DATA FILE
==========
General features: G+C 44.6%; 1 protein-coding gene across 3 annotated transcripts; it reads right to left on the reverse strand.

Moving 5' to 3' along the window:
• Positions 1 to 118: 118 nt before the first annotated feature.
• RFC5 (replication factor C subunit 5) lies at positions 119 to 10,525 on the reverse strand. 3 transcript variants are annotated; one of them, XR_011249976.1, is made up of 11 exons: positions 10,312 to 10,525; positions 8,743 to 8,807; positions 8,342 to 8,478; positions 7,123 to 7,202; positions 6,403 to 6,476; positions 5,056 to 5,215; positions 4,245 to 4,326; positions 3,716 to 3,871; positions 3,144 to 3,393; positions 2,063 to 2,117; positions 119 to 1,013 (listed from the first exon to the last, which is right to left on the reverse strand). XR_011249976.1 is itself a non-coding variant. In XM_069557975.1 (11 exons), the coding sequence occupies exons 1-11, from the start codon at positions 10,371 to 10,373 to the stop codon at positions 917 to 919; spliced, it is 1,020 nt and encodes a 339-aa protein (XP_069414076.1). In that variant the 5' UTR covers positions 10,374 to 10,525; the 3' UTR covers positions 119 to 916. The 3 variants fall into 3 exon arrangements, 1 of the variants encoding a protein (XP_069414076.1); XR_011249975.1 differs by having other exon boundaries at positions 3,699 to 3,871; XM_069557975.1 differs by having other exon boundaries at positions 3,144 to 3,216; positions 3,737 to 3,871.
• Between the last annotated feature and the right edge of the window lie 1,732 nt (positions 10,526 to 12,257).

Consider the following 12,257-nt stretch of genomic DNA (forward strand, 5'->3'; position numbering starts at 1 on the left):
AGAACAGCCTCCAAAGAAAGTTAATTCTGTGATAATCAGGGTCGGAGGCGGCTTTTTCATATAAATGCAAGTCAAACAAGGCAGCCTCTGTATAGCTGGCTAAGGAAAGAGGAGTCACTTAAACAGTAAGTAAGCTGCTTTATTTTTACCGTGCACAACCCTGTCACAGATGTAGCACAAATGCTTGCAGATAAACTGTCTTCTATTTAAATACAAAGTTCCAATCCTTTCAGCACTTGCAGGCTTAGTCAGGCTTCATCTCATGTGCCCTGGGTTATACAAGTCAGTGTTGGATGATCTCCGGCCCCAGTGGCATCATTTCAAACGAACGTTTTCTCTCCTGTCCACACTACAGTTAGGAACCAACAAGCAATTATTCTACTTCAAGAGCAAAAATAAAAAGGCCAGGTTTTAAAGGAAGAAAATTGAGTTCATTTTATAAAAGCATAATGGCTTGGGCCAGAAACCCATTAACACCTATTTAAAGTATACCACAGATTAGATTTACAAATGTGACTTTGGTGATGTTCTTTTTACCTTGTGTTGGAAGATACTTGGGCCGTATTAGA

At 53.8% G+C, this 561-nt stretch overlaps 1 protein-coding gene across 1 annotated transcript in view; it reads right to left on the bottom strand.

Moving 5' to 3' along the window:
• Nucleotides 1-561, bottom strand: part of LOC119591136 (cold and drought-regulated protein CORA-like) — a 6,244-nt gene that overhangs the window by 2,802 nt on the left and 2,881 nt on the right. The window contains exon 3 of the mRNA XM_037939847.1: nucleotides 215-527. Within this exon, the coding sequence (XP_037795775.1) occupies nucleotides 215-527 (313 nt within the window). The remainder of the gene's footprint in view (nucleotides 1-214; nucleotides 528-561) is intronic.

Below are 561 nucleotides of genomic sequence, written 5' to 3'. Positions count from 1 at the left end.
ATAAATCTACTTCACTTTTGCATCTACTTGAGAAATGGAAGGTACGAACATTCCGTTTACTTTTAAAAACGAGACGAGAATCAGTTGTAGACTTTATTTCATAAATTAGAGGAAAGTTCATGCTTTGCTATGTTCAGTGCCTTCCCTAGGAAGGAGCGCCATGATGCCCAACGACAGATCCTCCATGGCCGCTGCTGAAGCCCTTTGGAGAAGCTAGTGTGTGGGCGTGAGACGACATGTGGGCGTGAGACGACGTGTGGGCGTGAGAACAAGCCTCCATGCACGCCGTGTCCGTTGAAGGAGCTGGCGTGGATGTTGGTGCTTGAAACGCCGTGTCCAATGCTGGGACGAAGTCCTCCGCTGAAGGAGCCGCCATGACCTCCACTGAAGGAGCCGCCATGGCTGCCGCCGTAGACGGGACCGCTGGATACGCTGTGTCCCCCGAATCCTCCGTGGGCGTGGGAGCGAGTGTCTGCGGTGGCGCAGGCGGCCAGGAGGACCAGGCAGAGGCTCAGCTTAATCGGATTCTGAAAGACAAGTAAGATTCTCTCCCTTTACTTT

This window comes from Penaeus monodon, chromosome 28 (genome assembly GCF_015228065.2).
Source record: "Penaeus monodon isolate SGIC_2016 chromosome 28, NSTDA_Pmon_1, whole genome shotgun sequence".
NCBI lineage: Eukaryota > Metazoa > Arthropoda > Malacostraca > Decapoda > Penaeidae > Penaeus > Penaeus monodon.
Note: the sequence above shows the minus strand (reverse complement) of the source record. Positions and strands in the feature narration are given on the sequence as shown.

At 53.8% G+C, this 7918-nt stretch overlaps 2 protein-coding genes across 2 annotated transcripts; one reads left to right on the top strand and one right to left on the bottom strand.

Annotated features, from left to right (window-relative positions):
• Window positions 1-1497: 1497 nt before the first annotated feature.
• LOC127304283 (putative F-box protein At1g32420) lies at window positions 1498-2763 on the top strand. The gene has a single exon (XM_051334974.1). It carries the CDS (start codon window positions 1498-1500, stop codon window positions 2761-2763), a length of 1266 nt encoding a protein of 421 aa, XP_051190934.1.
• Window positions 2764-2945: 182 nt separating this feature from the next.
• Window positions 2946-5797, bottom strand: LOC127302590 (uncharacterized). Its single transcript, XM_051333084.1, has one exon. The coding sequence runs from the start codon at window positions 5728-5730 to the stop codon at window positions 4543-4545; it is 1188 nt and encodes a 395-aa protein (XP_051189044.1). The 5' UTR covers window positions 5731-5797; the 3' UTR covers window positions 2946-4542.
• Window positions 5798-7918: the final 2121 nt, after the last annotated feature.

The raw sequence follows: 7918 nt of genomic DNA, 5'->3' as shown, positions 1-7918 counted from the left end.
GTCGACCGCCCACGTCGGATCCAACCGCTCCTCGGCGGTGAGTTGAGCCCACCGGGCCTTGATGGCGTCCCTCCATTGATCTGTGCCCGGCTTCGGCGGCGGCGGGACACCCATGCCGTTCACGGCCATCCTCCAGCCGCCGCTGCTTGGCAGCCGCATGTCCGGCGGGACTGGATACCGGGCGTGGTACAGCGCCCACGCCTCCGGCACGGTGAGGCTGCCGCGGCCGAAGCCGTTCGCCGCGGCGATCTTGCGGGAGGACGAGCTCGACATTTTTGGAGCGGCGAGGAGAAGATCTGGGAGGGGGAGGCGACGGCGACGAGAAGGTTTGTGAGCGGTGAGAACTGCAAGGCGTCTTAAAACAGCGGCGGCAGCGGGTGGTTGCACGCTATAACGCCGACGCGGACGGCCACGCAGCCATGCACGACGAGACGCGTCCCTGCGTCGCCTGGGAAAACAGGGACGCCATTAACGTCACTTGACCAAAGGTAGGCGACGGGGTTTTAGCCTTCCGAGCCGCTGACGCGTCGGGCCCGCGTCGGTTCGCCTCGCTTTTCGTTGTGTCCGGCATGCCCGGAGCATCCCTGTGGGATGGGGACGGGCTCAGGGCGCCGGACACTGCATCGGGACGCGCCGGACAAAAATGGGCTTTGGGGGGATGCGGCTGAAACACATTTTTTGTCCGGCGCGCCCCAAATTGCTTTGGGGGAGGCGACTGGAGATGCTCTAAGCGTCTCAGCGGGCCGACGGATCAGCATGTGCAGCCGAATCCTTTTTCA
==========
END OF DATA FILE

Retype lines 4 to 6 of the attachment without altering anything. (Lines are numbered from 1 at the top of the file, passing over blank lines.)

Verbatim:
• RFC5 (replication factor C subunit 5) lies at positions 119 to 10,525 on the reverse strand. 3 transcript variants are annotated; one of them, XR_011249976.1, is made up of 11 exons: positions 10,312 to 10,525; positions 8,743 to 8,807; positions 8,342 to 8,478; positions 7,123 to 7,202; positions 6,403 to 6,476; positions 5,056 to 5,215; positions 4,245 to 4,326; positions 3,716 to 3,871; positions 3,144 to 3,393; positions 2,063 to 2,117; positions 119 to 1,013 (listed from the first exon to the last, which is right to left on the reverse strand). XR_011249976.1 is itself a non-coding variant. In XM_069557975.1 (11 exons), the coding sequence occupies exons 1-11, from the start codon at positions 10,371 to 10,373 to the stop codon at positions 917 to 919; spliced, it is 1,020 nt and encodes a 339-aa protein (XP_069414076.1). In that variant the 5' UTR covers positions 10,374 to 10,525; the 3' UTR covers positions 119 to 916. The 3 variants fall into 3 exon arrangements, 1 of the variants encoding a protein (XP_069414076.1); XR_011249975.1 differs by having other exon boundaries at positions 3,699 to 3,871; XM_069557975.1 differs by having other exon boundaries at positions 3,144 to 3,216; positions 3,737 to 3,871.
• Between the last annotated feature and the right edge of the window lie 1,732 nt (positions 10,526 to 12,257).

Consider the following 12,257-nt stretch of genomic DNA (forward strand, 5'->3'; position numbering starts at 1 on the left):